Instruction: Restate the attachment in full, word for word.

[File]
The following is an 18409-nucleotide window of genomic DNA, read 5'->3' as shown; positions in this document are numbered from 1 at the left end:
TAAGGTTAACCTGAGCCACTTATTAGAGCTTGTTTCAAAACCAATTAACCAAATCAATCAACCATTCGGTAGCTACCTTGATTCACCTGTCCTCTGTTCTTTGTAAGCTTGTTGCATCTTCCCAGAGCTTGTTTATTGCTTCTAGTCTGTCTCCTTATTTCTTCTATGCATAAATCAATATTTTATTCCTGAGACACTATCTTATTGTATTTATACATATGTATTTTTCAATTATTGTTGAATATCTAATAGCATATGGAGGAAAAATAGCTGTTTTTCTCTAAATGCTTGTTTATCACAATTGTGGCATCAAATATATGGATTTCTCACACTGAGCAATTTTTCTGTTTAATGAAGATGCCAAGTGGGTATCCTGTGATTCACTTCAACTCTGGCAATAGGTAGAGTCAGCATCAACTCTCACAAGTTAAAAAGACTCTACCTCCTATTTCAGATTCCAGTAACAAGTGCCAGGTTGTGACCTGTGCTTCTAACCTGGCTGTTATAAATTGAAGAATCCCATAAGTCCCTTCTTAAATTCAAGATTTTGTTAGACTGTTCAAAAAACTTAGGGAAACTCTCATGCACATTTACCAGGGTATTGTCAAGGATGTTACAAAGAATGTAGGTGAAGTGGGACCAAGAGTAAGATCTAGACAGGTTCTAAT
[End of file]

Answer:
The following is an 18409-nucleotide window of genomic DNA, read 5'->3' as shown; positions in this document are numbered from 1 at the left end:
TAAGGTTAACCTGAGCCACTTATTAGAGCTTGTTTCAAAACCAATTAACCAAATCAATCAACCATTCGGTAGCTACCTTGATTCACCTGTCCTCTGTTCTTTGTAAGCTTGTTGCATCTTCCCAGAGCTTGTTTATTGCTTCTAGTCTGTCTCCTTATTTCTTCTATGCATAAATCAATATTTTATTCCTGAGACACTATCTTATTGTATTTATACATATGTATTTTTCAATTATTGTTGAATATCTAATAGCATATGGAGGAAAAATAGCTGTTTTTCTCTAAATGCTTGTTTATCACAATTGTGGCATCAAATATATGGATTTCTCACACTGAGCAATTTTTCTGTTTAATGAAGATGCCAAGTGGGTATCCTGTGATTCACTTCAACTCTGGCAATAGGTAGAGTCAGCATCAACTCTCACAAGTTAAAAAGACTCTACCTCCTATTTCAGATTCCAGTAACAAGTGCCAGGTTGTGACCTGTGCTTCTAACCTGGCTGTTATAAATTGAAGAATCCCATAAGTCCCTTCTTAAATTCAAGATTTTGTTAGACTGTTCAAAAAACTTAGGGAAACTCTCATGCACATTTACCAGGGTATTGTCAAGGATGTTACAAAGAATGTAGGTGAAGTGGGACCAAGAGTAAGATCTAGACAGGTTCTAAT